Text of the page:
52. backbroken says:

    Let me add Pilots and Air Stewards to the list of people who you have to kiss their ass lest they get offended and screw you over royally:

    Air Stewards
    Police Officers
    Customs Agents

    …with an honorable mention to some food service people.

  53. ajadoniz says:

    @Greeper: not only have unions ruined the airline industry, but also the american automobile industry, and EVERY industry they extort.

  54. This really is awesome.

    You can’t even complain about the poor service any more or otherwise they will just refuse to fly the plane.

  55. picardia says:

    I would tend to think that an announcement of one free cocktail per passenger would calm virtually all ire.

    I don’t blame a flight crew for not riding with a group they found legitimately dangerous, but I am somewhat skeptical as to how dangerous the passengers really were at that point. I was on a flight once that turned hostile — the flight crew, for some reason probably linked to a previous flight, was pissy and difficult from the get-go and, when we ran into delays for takeoff, kept trying to blame the passengers (claiming that people were walking around and costing us the take-off window when absolutely NO ONE was on their feet, and we’d all been dying for a chance to move and maybe visit the bathroom for more than an hour at that point). People booed. The mood was ugly. But the flight crew was in absolutely zero danger, and that was obvious. If it was a similar situation here, then the cancellation of the flight sounds more like pique than a legitimate safety issue.

  56. Balfegor says:

    Re: Televiper:

    “Also, I’m sure AA apologized over the course of the wait. There are people out there that don’t accept apologies, and get angry anyway.”

    Really? I’m not so sure. I recall one Christmas, United ended up cancelling my flight (the plane broke), and we didn’t get an apology. Instead, we got the snottiest airline employee I’ve ever seen. He might have said apologetic words — you know how sometimes they yell “we’re very sorry” at you, in a pugnacious tone that says “Screw you!” But words don’t count for much if they’re not accompanied by a correct display of contrition. Doesn’t matter what insolent rot they’re thinking in the back of their heads — the passengers deserve a show of proper respect and consideration for the enormous inconveniences the company’s failure to follow its own schedule has caused.

  57. MyPetFly says:


    Some hotel on Riker’s Island, I think.

  58. Cap'n Jack says:

    @moore850: Hear hear! More trains!

  59. mzhartz says:

    I don’t think it’s fair that the entire flight was canceled. If someone is acting hostile, fine, remove them, but to make the people who were calm pay for it isn’t fair. It’s like we’re back in elementary school.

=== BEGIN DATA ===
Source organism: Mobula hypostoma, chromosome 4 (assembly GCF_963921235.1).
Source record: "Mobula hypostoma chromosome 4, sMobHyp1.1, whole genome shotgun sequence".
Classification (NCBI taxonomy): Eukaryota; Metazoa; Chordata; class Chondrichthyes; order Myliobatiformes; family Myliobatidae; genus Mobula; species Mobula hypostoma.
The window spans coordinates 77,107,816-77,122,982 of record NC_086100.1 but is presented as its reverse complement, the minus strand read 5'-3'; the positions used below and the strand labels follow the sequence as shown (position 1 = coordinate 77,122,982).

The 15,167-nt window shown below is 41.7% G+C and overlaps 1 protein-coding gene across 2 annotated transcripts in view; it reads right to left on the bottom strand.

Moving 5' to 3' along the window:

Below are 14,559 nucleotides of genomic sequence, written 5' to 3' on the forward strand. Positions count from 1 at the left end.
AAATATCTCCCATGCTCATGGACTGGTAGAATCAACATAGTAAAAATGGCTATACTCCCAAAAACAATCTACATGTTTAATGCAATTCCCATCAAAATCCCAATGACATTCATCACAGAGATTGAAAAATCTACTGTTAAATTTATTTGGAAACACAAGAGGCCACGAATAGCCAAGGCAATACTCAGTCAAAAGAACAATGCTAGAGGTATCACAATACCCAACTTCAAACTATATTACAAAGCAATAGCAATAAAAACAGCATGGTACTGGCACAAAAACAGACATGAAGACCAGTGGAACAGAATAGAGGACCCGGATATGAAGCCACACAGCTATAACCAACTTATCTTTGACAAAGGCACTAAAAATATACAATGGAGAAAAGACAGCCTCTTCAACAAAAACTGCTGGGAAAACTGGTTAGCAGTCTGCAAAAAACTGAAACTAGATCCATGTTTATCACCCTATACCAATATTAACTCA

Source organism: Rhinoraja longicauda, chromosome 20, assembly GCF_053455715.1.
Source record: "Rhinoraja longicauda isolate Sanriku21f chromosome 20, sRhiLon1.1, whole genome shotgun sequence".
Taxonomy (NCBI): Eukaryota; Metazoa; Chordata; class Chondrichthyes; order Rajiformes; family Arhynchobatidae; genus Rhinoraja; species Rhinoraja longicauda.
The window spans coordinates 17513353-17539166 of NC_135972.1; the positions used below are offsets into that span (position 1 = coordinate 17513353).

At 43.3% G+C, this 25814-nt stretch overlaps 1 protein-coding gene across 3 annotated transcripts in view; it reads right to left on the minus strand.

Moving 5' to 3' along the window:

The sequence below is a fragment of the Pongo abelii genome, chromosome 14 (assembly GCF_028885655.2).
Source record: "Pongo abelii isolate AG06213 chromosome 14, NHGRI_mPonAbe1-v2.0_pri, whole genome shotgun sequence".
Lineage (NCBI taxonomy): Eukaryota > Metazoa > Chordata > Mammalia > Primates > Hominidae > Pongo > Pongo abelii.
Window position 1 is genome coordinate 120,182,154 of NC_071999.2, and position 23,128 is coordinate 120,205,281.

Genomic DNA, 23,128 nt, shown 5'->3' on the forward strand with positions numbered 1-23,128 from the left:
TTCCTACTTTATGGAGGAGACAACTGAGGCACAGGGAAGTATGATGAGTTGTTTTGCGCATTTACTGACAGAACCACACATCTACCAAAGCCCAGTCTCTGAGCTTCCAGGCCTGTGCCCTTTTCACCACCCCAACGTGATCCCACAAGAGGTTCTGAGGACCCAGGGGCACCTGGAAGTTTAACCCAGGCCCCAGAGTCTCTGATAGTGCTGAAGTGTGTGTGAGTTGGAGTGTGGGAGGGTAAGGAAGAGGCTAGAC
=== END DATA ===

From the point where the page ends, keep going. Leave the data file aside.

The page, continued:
60. vladthepaler says:

    I think it’s interesting (and a good thing) that consumers are finally responding to bad service rather than just bending over and taking it. Booing people for poor job performance is entirely appropriate.

  61. Thaddeus says:

    This never would have happened if the passengers were wearing their shock bracelets.

  62. arsbadmojo says:

    We were stuck once with delayed flights from RAL to COV. The next gate over was a bunch of New Yorkers, also seriously delayed.

    There was one major instigator, and about half a dozen enablers, and I watched him turn this angry group into what can only be described as a mob. I was starting to wonder if I should call security.

    My plane finally arrived, so I don’t know how it turned out for them, but I know there’s no way I would fly with that group if I had been a flight crew member.

    Yes, it sucks that the airline has screwed your plans, but be mature about it and suck it up! There were 2 or 3 women holding infants that weren’t complaining – trust me, I felt much more for them that the screaming SOB.

  63. @trecool95: The crew was probably late because they came in on other flights that were running late on that very same airline. It’s not likely the crew’s fault, unless they all lived together and all forgot to wake up in time to fly.

    Punishing the group by canceling the flight was over the top. I’m sure they could have isolated a few agitators if they though the flight was seriously at risk.

    American could have avoided the situation by handing out some free drinks, headphones, or whatever. It would cost them a couple hundred bucks, tops.